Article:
Objectives/Hypothesis: To better assess rates of postoperative complications and mortality following esophageal dilation, and to identify factors associated with adverse outcomes. Study Design: Observational, retrospective cohort study. Methods: We queried a national database of insurance claims for Current Procedural Terminology (CPT) codes representing esophageal dilation performed between 2011 and 2017. Patients aged 18 to 100 who were continuously enrolled with their insurance provider were included. Demographic information, additional CPT codes, concomitant diagnoses, and anticoagulant medication data were collected for all patients included. Postoperative mortality was assessed and International Classification of Diseases (ICD)9/10 codes for complications, including esophageal perforation, hemorrhage, mediastinitis, and sepsis were flagged. Results: We identified 202,965 encounters for esophageal dilation. Of these procedures, 193 were performed on a patient who underwent percutaneous endoscopic gastrostomy (PEG) during the study period and was analyzed separately. Another 244 dilations were excluded due to repeat entries. Of the remaining 202,528 procedures remaining, 42,310 were repeat dilations in the same patient. Data analysis was confined to each patient's initial dilation. 160,218 initial dilations remained. Of these, 62,107 were performed on male patients and 98,111 were performed on female patients. The average age was 57.7 years. There were 12 mortalities within 30 days postoperatively, representing 0.0075% of all dilations. Esophageal perforation and esophageal hemorrhage were the most common reported complications, with 139 and 110 occurrences, respectively. The overall per-dilation complication rate was 0.215%. Conclusions: Evidence from a national insurance claim database suggests that esophageal dilation is a safe procedure with a low rate of serious complications and a 30-day all-cause mortality rate of less than 1 per 10,000 dilations. Level of Evidence: 4 Laryngoscope, 131:2436–2440, 2021.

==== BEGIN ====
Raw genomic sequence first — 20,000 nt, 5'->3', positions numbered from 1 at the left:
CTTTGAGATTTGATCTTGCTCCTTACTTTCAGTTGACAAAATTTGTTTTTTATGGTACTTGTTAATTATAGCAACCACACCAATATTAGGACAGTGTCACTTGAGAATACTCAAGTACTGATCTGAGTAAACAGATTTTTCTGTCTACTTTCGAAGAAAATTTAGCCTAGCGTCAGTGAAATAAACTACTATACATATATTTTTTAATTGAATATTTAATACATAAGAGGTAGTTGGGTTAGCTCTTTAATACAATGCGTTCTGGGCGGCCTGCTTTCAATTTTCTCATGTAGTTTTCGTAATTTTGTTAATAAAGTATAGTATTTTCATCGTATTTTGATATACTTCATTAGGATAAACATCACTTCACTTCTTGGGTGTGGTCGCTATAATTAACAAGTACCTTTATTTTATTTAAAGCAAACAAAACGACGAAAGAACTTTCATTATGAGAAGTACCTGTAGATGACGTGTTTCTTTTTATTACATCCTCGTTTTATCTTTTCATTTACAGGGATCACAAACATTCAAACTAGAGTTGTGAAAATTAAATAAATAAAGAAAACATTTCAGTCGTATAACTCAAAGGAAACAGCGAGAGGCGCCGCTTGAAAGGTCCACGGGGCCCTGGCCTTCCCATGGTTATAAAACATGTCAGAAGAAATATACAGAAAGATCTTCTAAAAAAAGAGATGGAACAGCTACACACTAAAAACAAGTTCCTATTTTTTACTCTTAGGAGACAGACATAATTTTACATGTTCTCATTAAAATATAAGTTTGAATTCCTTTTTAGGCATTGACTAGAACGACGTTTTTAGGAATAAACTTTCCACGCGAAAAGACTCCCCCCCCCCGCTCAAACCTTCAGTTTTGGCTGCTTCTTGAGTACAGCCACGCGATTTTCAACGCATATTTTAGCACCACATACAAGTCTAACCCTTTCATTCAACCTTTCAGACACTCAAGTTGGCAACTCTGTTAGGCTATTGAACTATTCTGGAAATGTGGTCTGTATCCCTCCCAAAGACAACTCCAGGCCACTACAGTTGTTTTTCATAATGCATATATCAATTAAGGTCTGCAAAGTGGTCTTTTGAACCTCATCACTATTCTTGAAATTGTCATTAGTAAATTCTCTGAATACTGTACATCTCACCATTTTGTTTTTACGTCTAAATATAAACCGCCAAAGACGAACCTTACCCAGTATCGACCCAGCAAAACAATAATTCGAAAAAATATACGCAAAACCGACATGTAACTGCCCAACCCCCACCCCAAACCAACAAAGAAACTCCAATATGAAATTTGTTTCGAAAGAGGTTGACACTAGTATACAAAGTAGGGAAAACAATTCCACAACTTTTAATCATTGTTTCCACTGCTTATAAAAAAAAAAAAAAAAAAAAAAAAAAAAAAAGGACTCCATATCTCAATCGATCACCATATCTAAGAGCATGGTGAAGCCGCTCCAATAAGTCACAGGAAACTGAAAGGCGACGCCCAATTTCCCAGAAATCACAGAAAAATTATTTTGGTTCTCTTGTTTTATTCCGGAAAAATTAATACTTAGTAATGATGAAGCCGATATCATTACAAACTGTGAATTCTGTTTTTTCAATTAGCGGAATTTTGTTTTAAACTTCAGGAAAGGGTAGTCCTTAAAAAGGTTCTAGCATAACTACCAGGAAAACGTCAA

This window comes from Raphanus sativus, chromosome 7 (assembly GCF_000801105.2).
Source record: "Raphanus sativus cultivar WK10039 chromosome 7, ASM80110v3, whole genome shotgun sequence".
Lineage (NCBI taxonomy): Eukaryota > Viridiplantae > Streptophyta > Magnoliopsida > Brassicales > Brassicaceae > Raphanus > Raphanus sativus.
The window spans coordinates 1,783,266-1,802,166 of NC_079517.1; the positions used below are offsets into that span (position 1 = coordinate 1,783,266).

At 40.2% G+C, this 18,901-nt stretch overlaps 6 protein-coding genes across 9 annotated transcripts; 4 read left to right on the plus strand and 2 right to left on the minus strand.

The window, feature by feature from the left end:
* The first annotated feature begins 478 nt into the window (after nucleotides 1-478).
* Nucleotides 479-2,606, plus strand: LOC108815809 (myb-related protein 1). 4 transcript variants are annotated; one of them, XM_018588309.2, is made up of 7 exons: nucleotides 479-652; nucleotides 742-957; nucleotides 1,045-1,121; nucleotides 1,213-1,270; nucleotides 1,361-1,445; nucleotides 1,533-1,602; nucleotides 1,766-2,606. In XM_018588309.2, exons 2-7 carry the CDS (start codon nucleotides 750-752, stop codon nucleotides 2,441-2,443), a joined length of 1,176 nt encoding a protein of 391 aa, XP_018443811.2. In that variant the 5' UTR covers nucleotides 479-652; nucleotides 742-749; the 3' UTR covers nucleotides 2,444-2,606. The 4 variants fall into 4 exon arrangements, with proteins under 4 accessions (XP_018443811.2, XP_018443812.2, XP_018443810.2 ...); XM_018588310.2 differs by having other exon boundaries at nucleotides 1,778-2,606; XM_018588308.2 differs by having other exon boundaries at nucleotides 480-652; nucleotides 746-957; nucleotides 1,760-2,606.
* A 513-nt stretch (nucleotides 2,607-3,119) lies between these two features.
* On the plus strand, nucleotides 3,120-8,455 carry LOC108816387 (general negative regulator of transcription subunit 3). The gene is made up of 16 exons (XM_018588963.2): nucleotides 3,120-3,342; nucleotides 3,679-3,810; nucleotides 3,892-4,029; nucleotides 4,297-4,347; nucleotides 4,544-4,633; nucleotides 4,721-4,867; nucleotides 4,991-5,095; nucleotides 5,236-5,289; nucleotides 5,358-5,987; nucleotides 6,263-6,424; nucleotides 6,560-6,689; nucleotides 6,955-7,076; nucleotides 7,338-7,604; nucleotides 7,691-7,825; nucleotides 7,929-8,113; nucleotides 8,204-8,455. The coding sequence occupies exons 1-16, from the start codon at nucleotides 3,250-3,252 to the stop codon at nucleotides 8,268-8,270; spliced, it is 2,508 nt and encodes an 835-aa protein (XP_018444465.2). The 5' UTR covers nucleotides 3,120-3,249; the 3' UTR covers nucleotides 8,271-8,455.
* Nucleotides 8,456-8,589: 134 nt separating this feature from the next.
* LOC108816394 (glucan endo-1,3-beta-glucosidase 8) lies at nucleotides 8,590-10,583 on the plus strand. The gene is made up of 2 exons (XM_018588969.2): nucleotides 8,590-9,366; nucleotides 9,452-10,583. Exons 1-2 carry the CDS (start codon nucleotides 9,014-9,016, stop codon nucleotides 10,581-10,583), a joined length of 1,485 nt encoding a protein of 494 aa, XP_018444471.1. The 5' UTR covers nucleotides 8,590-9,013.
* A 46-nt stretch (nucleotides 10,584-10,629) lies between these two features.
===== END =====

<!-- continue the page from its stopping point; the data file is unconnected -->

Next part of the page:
|Number of pages||5|
|State||Published - Nov 2021|
Bibliographical noteFunding Information:
The project described was supported by the NIH National Center for Advancing Translational Sciences through grant number UL1TR001998. The content is solely the responsibility of the authors and does not necessarily represent the official views of the NIH. The authors would like to express their gratitude to Julian Deville and James Aaron for their contribution to the collection and organization of data analyzed in this study.
© 2020 American Laryngological, Rhinological and Otological Society Inc, "The Triological Society" and American Laryngological Association (ALA).
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